What Is a Non-Qualified Retirement Plan?

Non-qualified retirement plans are retirement plans that aren’t governed by ERISA rules or IRC Section 401(a) standards. These are plans that you can use to invest for retirement outside of your workplace.

Examples of non-qualified retirement plans include:

•  Traditional IRAs
•  Roth IRAs
•  403(b) plans
•  457 plans
•  Deferred compensation plans
•  Self-directed IRAs
•  Executive bonus plans

While these plans can still offer tax benefits, they don’t meet the guidelines to be considered qualified. But they can be useful in saving for retirement, in addition to a qualified plan.

Traditional and Roth Individual Retirement Accounts

Traditional and Roth IRAs allow you to invest for retirement, with annual contribution limits. For 2020 and 2021, the maximum amount you can contribute to either IRA is $6,000, or $7,000 if you’re over 50.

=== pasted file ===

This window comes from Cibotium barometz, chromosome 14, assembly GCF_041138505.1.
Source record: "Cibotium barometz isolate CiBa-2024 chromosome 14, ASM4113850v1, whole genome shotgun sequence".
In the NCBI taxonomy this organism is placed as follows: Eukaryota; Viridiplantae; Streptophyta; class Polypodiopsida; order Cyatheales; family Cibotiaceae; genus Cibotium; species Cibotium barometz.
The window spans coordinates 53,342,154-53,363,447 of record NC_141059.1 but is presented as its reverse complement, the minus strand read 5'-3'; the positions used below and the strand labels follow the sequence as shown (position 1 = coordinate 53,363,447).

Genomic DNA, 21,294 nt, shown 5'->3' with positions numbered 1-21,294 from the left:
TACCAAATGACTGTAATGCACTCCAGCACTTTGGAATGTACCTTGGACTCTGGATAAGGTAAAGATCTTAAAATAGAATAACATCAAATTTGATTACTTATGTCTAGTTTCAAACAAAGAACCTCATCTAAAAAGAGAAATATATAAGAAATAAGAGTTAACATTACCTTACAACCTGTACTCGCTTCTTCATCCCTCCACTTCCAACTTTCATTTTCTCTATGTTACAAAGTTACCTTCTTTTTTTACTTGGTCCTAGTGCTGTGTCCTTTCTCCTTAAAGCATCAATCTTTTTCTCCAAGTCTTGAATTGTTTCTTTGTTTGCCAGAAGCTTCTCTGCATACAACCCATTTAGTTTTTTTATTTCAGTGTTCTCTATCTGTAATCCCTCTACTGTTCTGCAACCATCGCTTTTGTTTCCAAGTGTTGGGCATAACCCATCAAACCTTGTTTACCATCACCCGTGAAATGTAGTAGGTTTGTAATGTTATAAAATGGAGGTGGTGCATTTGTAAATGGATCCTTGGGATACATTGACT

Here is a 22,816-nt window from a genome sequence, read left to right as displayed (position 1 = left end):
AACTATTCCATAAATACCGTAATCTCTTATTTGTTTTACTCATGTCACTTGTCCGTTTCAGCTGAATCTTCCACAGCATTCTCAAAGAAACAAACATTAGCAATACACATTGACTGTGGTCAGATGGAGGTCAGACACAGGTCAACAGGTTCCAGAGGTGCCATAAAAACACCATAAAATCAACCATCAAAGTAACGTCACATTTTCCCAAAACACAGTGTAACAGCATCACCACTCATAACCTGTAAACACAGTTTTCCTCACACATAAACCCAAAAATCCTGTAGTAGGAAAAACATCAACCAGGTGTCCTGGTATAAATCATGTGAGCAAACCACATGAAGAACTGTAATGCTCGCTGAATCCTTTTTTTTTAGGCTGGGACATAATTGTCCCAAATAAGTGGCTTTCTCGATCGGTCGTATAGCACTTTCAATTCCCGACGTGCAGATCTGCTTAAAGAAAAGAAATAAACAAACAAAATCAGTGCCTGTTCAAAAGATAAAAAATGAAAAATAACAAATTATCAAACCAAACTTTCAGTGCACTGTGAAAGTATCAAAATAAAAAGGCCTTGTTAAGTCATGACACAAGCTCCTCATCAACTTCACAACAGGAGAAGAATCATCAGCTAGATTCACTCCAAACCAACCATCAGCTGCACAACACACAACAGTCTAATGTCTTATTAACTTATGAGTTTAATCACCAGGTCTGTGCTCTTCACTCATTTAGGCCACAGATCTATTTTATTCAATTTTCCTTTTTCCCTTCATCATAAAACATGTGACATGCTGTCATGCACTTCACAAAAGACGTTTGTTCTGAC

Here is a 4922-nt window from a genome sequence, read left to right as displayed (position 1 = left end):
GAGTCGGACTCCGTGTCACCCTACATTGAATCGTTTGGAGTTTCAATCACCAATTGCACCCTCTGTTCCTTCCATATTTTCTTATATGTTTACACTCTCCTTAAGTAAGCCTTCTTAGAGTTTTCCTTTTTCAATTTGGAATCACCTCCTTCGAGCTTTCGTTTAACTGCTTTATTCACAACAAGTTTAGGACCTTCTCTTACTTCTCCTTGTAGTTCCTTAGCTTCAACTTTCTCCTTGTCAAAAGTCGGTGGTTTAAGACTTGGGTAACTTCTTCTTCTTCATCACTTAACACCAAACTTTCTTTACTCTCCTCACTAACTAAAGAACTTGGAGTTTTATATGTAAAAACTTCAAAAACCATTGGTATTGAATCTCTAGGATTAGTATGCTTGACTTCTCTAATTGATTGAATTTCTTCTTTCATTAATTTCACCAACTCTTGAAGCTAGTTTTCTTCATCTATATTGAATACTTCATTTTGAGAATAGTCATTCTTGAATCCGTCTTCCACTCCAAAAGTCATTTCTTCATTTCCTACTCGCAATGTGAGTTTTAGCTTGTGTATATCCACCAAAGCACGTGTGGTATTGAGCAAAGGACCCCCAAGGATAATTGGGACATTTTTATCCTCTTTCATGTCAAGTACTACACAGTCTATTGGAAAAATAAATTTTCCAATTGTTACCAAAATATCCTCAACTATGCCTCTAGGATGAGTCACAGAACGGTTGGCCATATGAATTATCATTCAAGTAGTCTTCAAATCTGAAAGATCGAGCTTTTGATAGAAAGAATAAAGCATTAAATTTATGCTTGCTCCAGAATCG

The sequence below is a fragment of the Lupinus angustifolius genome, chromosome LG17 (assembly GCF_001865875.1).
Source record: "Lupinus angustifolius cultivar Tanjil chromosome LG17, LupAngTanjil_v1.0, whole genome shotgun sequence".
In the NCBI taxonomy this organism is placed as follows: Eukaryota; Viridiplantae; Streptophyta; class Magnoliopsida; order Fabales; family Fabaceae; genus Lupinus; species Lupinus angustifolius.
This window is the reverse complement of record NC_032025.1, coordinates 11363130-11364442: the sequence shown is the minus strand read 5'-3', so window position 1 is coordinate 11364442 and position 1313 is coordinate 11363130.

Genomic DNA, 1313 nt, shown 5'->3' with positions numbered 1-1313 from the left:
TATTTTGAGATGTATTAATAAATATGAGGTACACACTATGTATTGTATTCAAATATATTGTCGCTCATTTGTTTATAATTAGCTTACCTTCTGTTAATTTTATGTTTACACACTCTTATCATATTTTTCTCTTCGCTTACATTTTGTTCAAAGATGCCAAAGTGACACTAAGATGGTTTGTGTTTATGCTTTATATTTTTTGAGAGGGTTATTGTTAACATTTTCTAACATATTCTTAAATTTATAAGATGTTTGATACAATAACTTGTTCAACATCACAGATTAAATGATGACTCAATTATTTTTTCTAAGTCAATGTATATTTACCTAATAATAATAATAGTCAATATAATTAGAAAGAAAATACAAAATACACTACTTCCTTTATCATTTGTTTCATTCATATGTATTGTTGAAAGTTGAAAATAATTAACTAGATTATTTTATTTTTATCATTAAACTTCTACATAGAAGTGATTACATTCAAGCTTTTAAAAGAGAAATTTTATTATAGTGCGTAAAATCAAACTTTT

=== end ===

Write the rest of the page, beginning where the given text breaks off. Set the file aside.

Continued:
Traditional IRAs allow for tax-deductible contributions. These accounts are funded using pre-tax dollars. When you make qualified withdrawals in retirement, they’re taxed at your ordinary income tax rate. IRAs do have required minimum distributions (RMD) starting at age 72.

Roth IRAs don’t offer the benefit of a tax deduction on contributions. But they do allow you to withdraw money tax-free in retirement. Unlike traditional IRAs, Roth IRAs do not have RMDs, meaning you don’t have to withdraw money until you want to.

A self-directed IRA is another type of IRA you might consider if you want to invest in stock or mutual fund alternatives, such as real estate. These IRAs require you to follow specific rules for how the money is used to invest, and engaging in any prohibited transactions could result in the loss of IRA tax benefits.

Advantages of Qualified Retirement Plans

Qualified retirement plans can benefit both employers and employees who are interested in saving for retirement.